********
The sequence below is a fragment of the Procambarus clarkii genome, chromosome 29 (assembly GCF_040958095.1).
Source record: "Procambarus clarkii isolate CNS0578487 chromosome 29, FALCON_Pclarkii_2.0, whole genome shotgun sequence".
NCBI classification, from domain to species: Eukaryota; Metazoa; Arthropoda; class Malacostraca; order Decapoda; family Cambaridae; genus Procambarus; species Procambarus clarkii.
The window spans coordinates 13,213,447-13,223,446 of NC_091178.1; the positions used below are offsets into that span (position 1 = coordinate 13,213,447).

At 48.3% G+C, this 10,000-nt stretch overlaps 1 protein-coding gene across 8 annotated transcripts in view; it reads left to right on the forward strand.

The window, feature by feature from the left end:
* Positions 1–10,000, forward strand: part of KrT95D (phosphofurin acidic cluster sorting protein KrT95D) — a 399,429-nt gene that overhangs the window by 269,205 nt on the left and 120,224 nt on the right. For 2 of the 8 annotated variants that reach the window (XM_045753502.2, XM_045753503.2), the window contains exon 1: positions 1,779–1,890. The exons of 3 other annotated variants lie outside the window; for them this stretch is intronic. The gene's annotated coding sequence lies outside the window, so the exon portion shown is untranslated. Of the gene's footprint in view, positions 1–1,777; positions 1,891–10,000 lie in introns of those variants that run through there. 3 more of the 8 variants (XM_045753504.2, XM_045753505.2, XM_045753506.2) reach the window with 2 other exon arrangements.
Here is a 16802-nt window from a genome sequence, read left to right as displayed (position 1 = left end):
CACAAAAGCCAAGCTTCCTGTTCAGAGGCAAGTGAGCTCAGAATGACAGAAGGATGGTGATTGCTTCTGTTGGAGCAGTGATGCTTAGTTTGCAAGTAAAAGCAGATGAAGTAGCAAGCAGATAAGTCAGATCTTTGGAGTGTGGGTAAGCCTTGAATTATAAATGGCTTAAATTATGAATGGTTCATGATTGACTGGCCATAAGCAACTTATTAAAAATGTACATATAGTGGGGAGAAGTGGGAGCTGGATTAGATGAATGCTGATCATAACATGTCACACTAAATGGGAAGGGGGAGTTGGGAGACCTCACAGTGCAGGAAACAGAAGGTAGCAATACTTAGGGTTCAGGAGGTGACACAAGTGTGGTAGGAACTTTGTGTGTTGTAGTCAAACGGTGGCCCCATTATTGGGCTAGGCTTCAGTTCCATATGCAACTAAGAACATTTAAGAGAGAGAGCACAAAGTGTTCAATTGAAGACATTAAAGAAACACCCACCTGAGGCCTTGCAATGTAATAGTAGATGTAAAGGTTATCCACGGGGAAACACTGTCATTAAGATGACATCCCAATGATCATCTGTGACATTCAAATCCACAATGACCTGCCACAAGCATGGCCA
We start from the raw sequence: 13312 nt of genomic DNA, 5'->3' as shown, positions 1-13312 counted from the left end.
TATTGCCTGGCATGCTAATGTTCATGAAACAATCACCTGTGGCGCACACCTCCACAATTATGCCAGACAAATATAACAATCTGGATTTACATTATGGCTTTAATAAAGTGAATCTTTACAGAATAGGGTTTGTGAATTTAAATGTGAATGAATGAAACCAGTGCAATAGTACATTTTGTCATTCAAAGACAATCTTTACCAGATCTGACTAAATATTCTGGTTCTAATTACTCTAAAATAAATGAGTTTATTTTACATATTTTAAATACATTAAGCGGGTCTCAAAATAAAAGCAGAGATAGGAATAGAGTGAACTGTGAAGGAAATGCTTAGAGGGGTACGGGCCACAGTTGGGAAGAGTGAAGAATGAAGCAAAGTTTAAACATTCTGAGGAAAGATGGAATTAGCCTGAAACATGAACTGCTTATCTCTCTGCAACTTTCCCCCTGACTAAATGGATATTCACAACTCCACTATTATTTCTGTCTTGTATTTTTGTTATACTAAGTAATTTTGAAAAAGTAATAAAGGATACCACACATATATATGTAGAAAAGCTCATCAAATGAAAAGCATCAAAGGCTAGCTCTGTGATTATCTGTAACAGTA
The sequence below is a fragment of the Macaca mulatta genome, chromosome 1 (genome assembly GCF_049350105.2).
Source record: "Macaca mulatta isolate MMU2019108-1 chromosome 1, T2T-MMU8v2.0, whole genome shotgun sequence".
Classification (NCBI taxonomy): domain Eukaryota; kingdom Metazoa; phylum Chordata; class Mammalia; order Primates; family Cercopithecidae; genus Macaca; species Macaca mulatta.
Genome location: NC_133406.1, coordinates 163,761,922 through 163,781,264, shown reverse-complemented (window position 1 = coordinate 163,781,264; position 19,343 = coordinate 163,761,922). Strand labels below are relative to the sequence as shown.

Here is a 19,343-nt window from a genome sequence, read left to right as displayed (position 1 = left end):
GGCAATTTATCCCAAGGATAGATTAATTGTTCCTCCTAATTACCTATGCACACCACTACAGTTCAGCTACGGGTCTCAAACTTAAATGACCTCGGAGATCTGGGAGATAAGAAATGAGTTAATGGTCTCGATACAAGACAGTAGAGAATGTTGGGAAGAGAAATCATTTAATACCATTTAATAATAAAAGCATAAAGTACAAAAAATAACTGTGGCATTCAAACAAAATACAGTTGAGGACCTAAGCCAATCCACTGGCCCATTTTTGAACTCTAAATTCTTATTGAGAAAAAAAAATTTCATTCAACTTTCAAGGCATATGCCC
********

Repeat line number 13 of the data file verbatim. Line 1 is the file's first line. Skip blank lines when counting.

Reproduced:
Source record: "Macaca mulatta isolate MMU2019108-1 chromosome 1, T2T-MMU8v2.0, whole genome shotgun sequence".